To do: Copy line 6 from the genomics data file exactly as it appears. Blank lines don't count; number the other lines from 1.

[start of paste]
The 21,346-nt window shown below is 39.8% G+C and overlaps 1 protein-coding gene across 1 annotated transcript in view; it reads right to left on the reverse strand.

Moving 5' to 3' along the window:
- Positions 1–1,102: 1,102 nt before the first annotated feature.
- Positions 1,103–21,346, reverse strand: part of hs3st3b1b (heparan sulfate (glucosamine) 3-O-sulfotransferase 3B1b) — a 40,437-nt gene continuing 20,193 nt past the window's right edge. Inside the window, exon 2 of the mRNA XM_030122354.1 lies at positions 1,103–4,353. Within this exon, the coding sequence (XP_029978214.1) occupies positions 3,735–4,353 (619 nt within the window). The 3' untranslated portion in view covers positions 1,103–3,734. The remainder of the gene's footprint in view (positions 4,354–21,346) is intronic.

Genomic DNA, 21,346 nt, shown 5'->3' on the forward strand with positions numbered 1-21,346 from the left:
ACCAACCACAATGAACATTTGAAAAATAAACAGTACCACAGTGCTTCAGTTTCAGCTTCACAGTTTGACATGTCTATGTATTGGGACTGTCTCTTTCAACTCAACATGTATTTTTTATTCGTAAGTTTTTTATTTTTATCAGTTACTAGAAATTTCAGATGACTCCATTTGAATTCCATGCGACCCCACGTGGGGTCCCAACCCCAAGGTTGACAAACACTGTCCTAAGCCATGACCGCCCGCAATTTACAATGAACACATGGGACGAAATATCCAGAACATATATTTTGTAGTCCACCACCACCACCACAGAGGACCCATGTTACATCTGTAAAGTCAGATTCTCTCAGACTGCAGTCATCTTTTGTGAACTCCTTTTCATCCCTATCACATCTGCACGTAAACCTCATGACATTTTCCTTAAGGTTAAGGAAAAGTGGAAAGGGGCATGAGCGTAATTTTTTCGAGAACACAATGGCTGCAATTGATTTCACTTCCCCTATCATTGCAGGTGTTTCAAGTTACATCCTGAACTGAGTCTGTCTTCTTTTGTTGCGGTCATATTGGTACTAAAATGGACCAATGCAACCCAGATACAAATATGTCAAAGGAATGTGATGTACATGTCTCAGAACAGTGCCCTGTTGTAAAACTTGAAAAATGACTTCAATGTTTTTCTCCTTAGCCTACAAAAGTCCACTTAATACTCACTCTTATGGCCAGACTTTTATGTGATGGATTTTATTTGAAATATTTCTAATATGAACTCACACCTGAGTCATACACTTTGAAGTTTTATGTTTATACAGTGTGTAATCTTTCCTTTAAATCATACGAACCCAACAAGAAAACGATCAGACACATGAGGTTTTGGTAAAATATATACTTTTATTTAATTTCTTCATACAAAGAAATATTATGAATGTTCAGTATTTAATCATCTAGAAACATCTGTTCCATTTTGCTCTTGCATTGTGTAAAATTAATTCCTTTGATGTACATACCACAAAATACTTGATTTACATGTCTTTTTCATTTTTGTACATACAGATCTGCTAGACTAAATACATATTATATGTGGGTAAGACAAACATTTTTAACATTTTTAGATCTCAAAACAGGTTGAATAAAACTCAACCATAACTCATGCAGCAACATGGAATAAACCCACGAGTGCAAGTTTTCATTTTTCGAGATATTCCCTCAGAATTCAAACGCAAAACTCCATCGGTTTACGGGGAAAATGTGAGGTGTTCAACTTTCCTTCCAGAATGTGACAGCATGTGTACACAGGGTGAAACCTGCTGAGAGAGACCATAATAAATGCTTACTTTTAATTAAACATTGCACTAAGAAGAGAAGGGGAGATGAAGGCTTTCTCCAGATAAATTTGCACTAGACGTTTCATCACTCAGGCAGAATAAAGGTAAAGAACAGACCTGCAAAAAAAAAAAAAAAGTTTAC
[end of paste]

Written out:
ACCAACCACAATGAACATTTGAAAAATAAACAGTACCACAGTGCTTCAGTTTCAGCTTCACAGTTTGACATGTCTATGTATTGGGACTGTCTCTTTCAACTCAACATGTATTTTTTATTCGTAAGTTTTTTATTTTTATCAGTTACTAGAAATTTCAGATGACTCCATTTGAATTCCATGCGACCCCACGTGGGGTCCCAACCCCAAGGTTGACAAACACTGTCCTAAGCCATGACCGCCCGCAATTTACAATGAACACATGGGACGAAATATCCAGAACATATATTTTGTAGTCCACCACCACCACCACAGAGGACCCATGTTACATCTGTAAAGTCAGATTCTCTCAGACTGCAGTCATCTTTTGTGAACTCCTTTTCATCCCTATCACATCTGCACGTAAACCTCATGACATTTTCCTTAAGGTTAAGGAAAAGTGGAAAGGGGCATGAGCGTAATTTTTTCGAGAACACAATGGCTGCAATTGATTTCACTTCCCCTATCATTGCAGGTGTTTCAAGTTACATCCTGAACTGAGTCTGTCTTCTTTTGTTGCGGTCATATTGGTACTAAAATGGACCAATGCAACCCAGATACAAATATGTCAAAGGAATGTGATGTACATGTCTCAGAACAGTGCCCTGTTGTAAAACTTGAAAAATGACTTCAATGTTTTTCTCCTTAGCCTACAAAAGTCCACTTAATACTCACTCTTATGGCCAGACTTTTATGTGATGGATTTTATTTGAAATATTTCTAATATGAACTCACACCTGAGTCATACACTTTGAAGTTTTATGTTTATACAGTGTGTAATCTTTCCTTTAAATCATACGAACCCAACAAGAAAACGATCAGACACATGAGGTTTTGGTAAAATATATACTTTTATTTAATTTCTTCATACAAAGAAATATTATGAATGTTCAGTATTTAATCATCTAGAAACATCTGTTCCATTTTGCTCTTGCATTGTGTAAAATTAATTCCTTTGATGTACATACCACAAAATACTTGATTTACATGTCTTTTTCATTTTTGTACATACAGATCTGCTAGACTAAATACATATTATATGTGGGTAAGACAAACATTTTTAACATTTTTAGATCTCAAAACAGGTTGAATAAAACTCAACCATAACTCATGCAGCAACATGGAATAAACCCACGAGTGCAAGTTTTCATTTTTCGAGATATTCCCTCAGAATTCAAACGCAAAACTCCATCGGTTTACGGGGAAAATGTGAGGTGTTCAACTTTCCTTCCAGAATGTGACAGCATGTGTACACAGGGTGAAACCTGCTGAGAGAGACCATAATAAATGCTTACTTTTAATTAAACATTGCACTAAGAAGAGAAGGGGAGATGAAGGCTTTCTCCAGATAAATTTGCACTAGACGTTTCATCACTCAGGCAGAATAAAGGTAAAGAACAGACCTGCAAAAAAAAAAAAAAAGTTTAC